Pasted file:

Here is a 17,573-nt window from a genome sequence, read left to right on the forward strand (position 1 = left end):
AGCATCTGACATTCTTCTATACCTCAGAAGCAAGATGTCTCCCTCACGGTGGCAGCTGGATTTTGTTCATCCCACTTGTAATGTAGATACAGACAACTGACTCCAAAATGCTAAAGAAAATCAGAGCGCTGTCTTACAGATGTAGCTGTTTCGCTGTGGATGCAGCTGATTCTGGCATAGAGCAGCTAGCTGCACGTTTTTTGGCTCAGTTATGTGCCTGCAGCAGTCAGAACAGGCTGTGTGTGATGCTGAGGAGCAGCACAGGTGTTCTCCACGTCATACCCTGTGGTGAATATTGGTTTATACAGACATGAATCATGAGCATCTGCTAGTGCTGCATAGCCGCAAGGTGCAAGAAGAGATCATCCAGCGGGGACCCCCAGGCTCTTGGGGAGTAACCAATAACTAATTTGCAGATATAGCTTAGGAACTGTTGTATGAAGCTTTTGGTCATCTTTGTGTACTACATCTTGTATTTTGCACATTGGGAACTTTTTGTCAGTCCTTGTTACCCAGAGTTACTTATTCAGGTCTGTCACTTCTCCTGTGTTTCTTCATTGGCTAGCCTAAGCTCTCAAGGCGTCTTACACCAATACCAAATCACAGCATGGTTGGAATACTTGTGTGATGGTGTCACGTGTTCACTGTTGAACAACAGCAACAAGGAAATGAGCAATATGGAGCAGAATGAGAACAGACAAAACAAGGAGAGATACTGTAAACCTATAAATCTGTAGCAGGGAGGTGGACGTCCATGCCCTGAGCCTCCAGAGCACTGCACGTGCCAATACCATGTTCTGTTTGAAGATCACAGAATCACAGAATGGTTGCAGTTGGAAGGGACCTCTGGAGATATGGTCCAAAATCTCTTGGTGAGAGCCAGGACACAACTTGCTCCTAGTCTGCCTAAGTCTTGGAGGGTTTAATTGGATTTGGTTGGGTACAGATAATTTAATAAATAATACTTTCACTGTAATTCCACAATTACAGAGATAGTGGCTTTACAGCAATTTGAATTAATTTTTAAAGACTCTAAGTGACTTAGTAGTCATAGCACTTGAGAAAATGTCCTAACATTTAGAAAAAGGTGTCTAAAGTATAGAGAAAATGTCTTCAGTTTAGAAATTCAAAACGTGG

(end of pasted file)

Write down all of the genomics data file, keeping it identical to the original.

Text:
Here is a 17,573-nt window from a genome sequence, read left to right on the forward strand (position 1 = left end):
AGCATCTGACATTCTTCTATACCTCAGAAGCAAGATGTCTCCCTCACGGTGGCAGCTGGATTTTGTTCATCCCACTTGTAATGTAGATACAGACAACTGACTCCAAAATGCTAAAGAAAATCAGAGCGCTGTCTTACAGATGTAGCTGTTTCGCTGTGGATGCAGCTGATTCTGGCATAGAGCAGCTAGCTGCACGTTTTTTGGCTCAGTTATGTGCCTGCAGCAGTCAGAACAGGCTGTGTGTGATGCTGAGGAGCAGCACAGGTGTTCTCCACGTCATACCCTGTGGTGAATATTGGTTTATACAGACATGAATCATGAGCATCTGCTAGTGCTGCATAGCCGCAAGGTGCAAGAAGAGATCATCCAGCGGGGACCCCCAGGCTCTTGGGGAGTAACCAATAACTAATTTGCAGATATAGCTTAGGAACTGTTGTATGAAGCTTTTGGTCATCTTTGTGTACTACATCTTGTATTTTGCACATTGGGAACTTTTTGTCAGTCCTTGTTACCCAGAGTTACTTATTCAGGTCTGTCACTTCTCCTGTGTTTCTTCATTGGCTAGCCTAAGCTCTCAAGGCGTCTTACACCAATACCAAATCACAGCATGGTTGGAATACTTGTGTGATGGTGTCACGTGTTCACTGTTGAACAACAGCAACAAGGAAATGAGCAATATGGAGCAGAATGAGAACAGACAAAACAAGGAGAGATACTGTAAACCTATAAATCTGTAGCAGGGAGGTGGACGTCCATGCCCTGAGCCTCCAGAGCACTGCACGTGCCAATACCATGTTCTGTTTGAAGATCACAGAATCACAGAATGGTTGCAGTTGGAAGGGACCTCTGGAGATATGGTCCAAAATCTCTTGGTGAGAGCCAGGACACAACTTGCTCCTAGTCTGCCTAAGTCTTGGAGGGTTTAATTGGATTTGGTTGGGTACAGATAATTTAATAAATAATACTTTCACTGTAATTCCACAATTACAGAGATAGTGGCTTTACAGCAATTTGAATTAATTTTTAAAGACTCTAAGTGACTTAGTAGTCATAGCACTTGAGAAAATGTCCTAACATTTAGAAAAAGGTGTCTAAAGTATAGAGAAAATGTCTTCAGTTTAGAAATTCAAAACGTGG